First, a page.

Economy, yes, but mostly it's jobs, pay

June 30, 1996|By MICHAEL OLESKER

At Towson Town Center Mall, the clerk in the empty clothing store says this job will have to do until something better comes along. He's 36, downsized out of a corporate fast-track position that was supposed to last forever but did not.

The young fellow working at the french fries stand at Security Square Mall in Woodlawn says he hopes to put away $1,000 from this summer job he considers himself lucky to have found. He'll put the $1,000 toward this fall's college tuition. Which is close to $14,000.

In Washington, the brilliant fellows running for president are preparing to compare opinions about the economy. The man at the top, Bill Clinton, says things are going marvelously. The man who wishes to replace him, Bob Dole, says such talk is baloney, which it is, and says he'll show us why he's the man to fix it, which is debatable.

On Main Street in Annapolis, a woman in a souvenir shop says she brings home roughly $200 a week once the government takes its cut. It pays for the family groceries, she says, and not much more. It supplements her husband's paycheck. He works for the state but sees more cutbacks on the horizon.

Bob Dole says he'll tell the truth about the Clinton record on jobs. Not just yet he won't, but later, when the timing is right, when the Republicans convene in late summer, and he can gather the nation's attention and try to get some jolt into his polls. Bill Clinton says, terrific, let's talk about jobs. He says his administration has created 8 million of them since he took office. He says they pay good wages. He hopes nobody figures a way to quantify anxiety.

A father of three in Bel Air says it's life and death to pay the rent on his apartment each month. He's a cook at a pizza place. His wife, a college graduate, has a white-collar job in a warehouse and gets a few evening hours cashiering at the pharmacy at a nearby shopping strip. But a piece of that salary is eaten away to pay for a baby-sitter while she and her husband work simultaneously.

Bob Dole says he's almost ready to talk jobs now. He wasn't ready before, and everybody witnessed him in his humiliation, but now he says he's definitely almost ready. Before, when he was sinking in the New Hampshire Republican primary, when Patrick Buchanan was talking about job insecurity and international trade and thus winning unanticipated votes, it fell to a stunned Dole to clumsily and belatedly declare, gee, he didn't lTC know people wanted to talk about jobs but, gosh, if that's what's on their minds, well, OK.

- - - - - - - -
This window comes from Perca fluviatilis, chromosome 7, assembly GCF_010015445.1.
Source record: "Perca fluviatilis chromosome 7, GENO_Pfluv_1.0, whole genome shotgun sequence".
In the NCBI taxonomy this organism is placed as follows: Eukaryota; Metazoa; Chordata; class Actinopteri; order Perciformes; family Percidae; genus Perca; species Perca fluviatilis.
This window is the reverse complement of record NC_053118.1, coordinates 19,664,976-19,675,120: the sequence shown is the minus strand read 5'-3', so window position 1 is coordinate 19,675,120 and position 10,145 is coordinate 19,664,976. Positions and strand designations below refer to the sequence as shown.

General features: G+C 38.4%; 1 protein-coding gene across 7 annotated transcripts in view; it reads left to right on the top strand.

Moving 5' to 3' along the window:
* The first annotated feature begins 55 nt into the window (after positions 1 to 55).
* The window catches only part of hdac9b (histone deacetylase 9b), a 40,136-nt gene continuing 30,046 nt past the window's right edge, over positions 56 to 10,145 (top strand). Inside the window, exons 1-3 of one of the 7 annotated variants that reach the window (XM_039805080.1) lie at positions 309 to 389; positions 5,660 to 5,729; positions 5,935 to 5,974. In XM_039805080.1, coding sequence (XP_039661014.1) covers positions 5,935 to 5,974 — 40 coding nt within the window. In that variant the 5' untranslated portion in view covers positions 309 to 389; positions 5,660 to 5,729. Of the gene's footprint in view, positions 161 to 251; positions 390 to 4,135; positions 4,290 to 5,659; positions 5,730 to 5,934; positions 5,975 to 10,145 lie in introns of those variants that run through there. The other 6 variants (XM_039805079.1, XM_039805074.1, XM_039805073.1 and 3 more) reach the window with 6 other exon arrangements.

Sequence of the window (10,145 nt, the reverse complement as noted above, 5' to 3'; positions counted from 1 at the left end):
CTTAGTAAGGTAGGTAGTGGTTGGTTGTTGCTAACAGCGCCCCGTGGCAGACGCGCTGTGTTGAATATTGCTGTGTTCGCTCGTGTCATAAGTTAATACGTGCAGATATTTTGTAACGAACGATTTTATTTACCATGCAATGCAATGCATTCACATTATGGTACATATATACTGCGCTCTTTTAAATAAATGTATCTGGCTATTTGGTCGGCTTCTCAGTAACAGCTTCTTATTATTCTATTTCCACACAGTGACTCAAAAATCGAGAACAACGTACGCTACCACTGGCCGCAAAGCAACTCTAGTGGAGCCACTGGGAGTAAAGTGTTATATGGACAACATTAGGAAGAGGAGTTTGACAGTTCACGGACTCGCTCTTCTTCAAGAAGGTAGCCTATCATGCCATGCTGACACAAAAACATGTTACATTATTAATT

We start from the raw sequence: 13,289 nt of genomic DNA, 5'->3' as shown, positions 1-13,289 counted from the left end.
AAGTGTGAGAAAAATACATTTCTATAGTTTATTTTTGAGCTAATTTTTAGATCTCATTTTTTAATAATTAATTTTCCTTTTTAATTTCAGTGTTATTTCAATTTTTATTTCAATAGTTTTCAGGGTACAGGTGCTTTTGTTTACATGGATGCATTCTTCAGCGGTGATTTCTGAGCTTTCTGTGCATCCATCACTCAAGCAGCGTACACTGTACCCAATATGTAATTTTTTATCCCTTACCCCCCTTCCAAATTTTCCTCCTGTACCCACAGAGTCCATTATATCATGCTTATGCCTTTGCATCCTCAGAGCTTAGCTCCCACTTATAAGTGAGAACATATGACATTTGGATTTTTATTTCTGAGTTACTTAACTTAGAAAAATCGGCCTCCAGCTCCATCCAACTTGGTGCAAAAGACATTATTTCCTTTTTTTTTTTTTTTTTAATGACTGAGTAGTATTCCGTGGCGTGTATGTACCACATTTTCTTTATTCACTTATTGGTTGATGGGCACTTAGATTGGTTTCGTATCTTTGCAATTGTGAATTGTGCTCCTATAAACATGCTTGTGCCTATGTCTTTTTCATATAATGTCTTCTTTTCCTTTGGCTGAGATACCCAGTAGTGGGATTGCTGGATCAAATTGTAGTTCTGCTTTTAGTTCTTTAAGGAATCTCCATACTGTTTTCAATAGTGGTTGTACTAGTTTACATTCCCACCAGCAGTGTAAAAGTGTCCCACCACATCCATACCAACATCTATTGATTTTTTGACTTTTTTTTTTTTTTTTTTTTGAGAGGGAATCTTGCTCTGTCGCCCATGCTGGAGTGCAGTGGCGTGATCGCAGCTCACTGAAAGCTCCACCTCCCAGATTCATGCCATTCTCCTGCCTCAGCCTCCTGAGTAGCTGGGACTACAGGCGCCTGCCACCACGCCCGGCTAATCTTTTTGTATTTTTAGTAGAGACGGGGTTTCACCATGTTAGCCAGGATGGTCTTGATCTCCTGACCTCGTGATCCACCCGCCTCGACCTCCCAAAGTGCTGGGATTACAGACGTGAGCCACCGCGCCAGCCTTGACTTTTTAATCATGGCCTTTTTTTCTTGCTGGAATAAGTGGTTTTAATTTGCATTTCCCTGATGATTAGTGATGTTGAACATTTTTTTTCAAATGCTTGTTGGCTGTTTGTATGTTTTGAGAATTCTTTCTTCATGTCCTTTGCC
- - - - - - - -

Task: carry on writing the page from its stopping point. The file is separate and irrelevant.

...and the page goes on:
Excuse us, but: He didn't know?

In Pikesville, this gray-haired lady with one hip higher than the other walks across a restaurant balancing a stack of trays in her hand. She asks customers if she can get them something moist to wipe their hands. No? Then, can she bring them a mint? She is unfailingly courteous and smiling. She is well past retirement age, but she needs the job.

Who doesn't?

Bill Clinton says, look at our record: low unemployment and low inflation. And the numbers back him up, but don't exactly address downsizing (not only corporate, but salary and lifestyle downsizing) and medical give-backs and those Bureau of Labor studies showing that the biggest job growth is in positions paying less than $20,000 a year. Like retail sales and cashiers, waitresses and food preparation workers. (In fact, seven of the top 10 jobs showing the most growth average about $350 a week, the government says.)

Bob Dole says, look at the high taxes, and the federal budget stubbornly unbalanced. Dole doesn't mention the corporate downsizing so much. He's a man traditionally more comfortable with the corporate types performing the downsizing, than with the folks actually being downsized. He's also a man who balked at raising the minimum wage.

On Highlandtown's Eastern Avenue, the shopkeepers say they still haven't recovered from the closing of the Esskay plant, whose paychecks supported a whole neighborhood and its businesses. On Liberty Road in Randallstown, a banker says he's fielding a lot of questions on second mortgages from people who realize they've now maxed their credit cards.

In Washington, Bill Clinton says it's time to overhaul welfare. He's unclear on the details, but it doesn't exactly matter. It's a traditional Republican issue, which Clinton wishes to take from them. Anyway, who needs welfare with the modern corporate game plan: you get rid of longtime employees, who tend to make decent money, and you bring in part-timers, bring in the former welfare recipients, bring in all the anxiety-ridden who are willing to work for a fraction of what the formerly employed were making.

We await the grand presidential debate about the economy, and wonder if either of the candidates will address the actual things that are happening in the American job market.

Pub Date: 6/30/96

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